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Online program offers free behavioral therapy as COVID quarantine lingers

Photo of young woman on a sofa looking at her phone and smiling (Photo courtesy of Getty Images)
Research-proven behavioral therapy is available through an app. (Photo courtesy of Getty Images)

For millions of Americans, riding out the COVID-19 pandemic means making it through more than long lines at the grocery store or missed paychecks. A survey from the American Psychiatric Association reveals that nearly half of U.S. adults now struggle with anxiety, and more than a third report the pandemic has “serious” effects on their mental health.

“In speaking with our medical students and trainees, we have discovered that this has caused a significant amount of anxiety for them,” said Elizabeth Newlin, MD, associate professor of psychiatry at McGovern Medical School at The University of Texas Health Science Center at Houston (UTHealth) and associate executive director of the UTHealth Trauma and Resilience Center.

In a time of social isolation, UTHealth brings help directly to phone, laptop, and tablet screens through a digital cognitive behavioral therapy (DCBT) program. Developed by Magellan Health, the program offers research-proven therapy through online modules tailored to six specific areas: anxiety disorders, mild to moderate depression, chronic pain, obsessive-compulsive disorder, substance use, and sleep difficulties.

“We moved toward telehealth because we saw that people had barriers to in-person care such as transportation or travel costs, and we had a lot of cancellations,” said Ron Acierno, PhD, professor of psychiatry and executive director of the Trauma and Resilience Center. “We wanted to have services that people can access anywhere…to meet people ‘where they’re at’ so to speak.”

The DCBT program, available for free to all Houston and Harris County adults, screens users to determine which modules best suit their needs, and can track the progress of symptoms based on user input. If a person’s condition deteriorates, the program will prompt them to call the Trauma and Resilience Center or the National Suicide Prevention Lifeline – otherwise known as the Suicide Hotline.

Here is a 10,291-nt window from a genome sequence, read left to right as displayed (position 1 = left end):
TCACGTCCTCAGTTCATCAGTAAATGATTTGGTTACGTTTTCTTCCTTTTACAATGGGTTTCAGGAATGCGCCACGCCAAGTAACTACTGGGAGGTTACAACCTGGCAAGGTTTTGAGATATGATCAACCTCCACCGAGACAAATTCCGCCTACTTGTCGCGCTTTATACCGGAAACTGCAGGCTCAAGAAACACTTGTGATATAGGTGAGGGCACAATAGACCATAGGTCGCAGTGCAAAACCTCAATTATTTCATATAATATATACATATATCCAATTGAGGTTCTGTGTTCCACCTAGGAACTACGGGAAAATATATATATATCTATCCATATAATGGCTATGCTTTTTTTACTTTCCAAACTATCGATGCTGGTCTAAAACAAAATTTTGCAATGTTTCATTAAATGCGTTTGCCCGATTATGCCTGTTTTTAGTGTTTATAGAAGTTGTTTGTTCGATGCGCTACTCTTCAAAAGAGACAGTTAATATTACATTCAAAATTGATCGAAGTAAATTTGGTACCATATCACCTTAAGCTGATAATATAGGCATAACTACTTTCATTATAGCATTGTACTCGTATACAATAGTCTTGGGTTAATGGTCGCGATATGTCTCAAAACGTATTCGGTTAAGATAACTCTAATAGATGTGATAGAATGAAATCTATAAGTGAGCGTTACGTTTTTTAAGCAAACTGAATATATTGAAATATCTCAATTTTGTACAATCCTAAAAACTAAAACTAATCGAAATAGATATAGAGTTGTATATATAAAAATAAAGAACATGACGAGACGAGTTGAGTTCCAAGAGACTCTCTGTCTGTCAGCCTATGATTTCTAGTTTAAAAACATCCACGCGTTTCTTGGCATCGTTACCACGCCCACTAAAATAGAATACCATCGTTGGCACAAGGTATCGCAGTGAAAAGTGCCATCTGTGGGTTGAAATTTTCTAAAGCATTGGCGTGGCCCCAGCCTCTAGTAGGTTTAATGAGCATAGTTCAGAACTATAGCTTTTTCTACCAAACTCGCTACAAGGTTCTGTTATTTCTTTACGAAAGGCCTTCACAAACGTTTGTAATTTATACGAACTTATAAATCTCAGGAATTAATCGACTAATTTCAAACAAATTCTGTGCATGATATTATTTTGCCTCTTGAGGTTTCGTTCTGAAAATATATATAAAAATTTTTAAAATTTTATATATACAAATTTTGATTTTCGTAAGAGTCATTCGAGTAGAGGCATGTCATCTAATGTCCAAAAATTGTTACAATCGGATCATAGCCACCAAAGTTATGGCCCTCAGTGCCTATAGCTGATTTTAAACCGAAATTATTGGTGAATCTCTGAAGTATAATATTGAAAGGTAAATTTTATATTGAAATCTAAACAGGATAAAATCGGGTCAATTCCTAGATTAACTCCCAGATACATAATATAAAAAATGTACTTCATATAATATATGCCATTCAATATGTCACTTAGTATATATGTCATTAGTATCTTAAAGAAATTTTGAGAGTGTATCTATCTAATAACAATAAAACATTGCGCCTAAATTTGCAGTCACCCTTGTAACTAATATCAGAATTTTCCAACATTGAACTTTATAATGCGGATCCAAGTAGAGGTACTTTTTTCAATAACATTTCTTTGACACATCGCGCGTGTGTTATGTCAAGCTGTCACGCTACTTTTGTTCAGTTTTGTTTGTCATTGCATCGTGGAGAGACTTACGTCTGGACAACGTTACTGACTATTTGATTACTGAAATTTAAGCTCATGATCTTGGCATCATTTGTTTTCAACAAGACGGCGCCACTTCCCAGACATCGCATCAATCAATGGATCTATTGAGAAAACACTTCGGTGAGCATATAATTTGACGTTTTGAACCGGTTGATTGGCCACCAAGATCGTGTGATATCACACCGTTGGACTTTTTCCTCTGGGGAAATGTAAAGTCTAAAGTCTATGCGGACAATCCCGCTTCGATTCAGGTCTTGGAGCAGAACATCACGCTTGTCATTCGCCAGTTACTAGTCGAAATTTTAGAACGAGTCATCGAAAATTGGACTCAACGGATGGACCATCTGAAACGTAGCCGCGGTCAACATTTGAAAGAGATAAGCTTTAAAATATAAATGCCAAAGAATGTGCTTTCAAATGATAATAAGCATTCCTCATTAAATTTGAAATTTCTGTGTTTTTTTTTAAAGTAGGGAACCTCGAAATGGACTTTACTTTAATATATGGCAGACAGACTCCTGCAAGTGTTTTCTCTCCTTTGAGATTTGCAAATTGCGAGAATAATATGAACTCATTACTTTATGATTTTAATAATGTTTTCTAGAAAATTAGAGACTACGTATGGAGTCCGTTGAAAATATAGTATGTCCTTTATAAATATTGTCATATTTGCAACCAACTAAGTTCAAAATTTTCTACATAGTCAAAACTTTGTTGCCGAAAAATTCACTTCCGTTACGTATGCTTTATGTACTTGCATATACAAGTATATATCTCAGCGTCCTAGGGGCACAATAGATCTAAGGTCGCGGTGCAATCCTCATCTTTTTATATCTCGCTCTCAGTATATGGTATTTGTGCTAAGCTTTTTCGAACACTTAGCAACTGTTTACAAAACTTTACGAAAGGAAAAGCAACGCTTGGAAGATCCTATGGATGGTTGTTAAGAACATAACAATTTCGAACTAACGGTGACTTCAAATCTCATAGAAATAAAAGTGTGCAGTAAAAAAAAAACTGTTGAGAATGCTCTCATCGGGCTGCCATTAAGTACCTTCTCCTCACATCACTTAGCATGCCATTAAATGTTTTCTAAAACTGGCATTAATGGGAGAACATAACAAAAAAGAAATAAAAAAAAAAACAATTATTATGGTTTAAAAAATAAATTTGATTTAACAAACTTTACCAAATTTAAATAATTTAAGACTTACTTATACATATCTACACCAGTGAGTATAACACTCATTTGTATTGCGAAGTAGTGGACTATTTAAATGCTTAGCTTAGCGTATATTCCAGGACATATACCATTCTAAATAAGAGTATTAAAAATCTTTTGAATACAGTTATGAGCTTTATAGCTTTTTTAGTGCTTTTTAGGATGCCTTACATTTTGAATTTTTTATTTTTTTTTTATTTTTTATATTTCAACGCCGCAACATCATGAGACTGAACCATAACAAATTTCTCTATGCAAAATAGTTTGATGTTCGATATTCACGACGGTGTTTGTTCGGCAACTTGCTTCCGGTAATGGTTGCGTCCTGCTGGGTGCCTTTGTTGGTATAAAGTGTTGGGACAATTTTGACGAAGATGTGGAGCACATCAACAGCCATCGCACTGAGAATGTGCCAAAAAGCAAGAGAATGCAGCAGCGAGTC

“Ideally the program forms part of a stepped care process,” Newlin said. “It can help for milder symptoms, and then as people have greater severity, you add additional intervention, including home telemental health, such as that delivered by a Trauma and Resilience Center therapist.”

Users can access the different modules through a computer or app on a smart device:

  • MoodCalmer – Designed to alleviate mild to moderate depression, the four-session program helps people identify signs of depression, reverse thinking errors, and schedule pleasant activities.
  • FearFighter® – Aimed at people with anxiety disorders, the nine-session program includes steps to reduce panic and phobia, which are rooted in fear. Exercises include tightening and relaxing muscles, diaphragmatic breathing, and “catching” your breath.
  • OCFighter – Nine sessions help users identify triggers for obsessive-compulsive behavior, prevent exposure and response, and get help for depression and disassociation.
  • RESTORE® – These six sessions are designed to improve sleep problems by targeting four main areas: thoughts, habits, arousal, and consequences. Participants identify problem habits, learn about the relationship between sleep and emotional disturbances, and practice “applied relaxation” techniques.
  • Shade – This 10-session program helps people with alcohol or substance misuse. The program includes mood monitoring, identifying problematic thought patterns, and developing effective drug refusal skills.
  • ComfortAble – Chronic pain is addressed in seven sessions to improve comfort ranging from pacing physical activity to relaxation exercises to planning for future flare-ups. It also helps people change unproductive thoughts and behaviors.

Acierno, who also serves as vice chair for veteran affairs in the Faillace Department of Psychiatry and Behavioral Sciences at UTHealth, said that “slow-moving” traumas like the COVID-19 pandemic can especially affect those with histories of acute trauma, such as combat veterans and sexual assault survivors.

“Their capacity to deal with prolonged stress may be lower than it used to be,” he said, adding that first responders and health care workers can also benefit from the program as they carry heavy mental and emotional loads serving on the front lines of the crisis.

As Americans continue to live isolated – at least physically – from many of their supportive relationships, Newlin said they may need new ways to cope, and programs like DCBT can play an important part in that. 

“Even those of us who might be coping really well, it’s not a bad idea to shore up your coping capacity  so you’re well prepared for the ongoing mental health demands related to the pandemic,” she said.

To learn more or access the DCBT program, visit:

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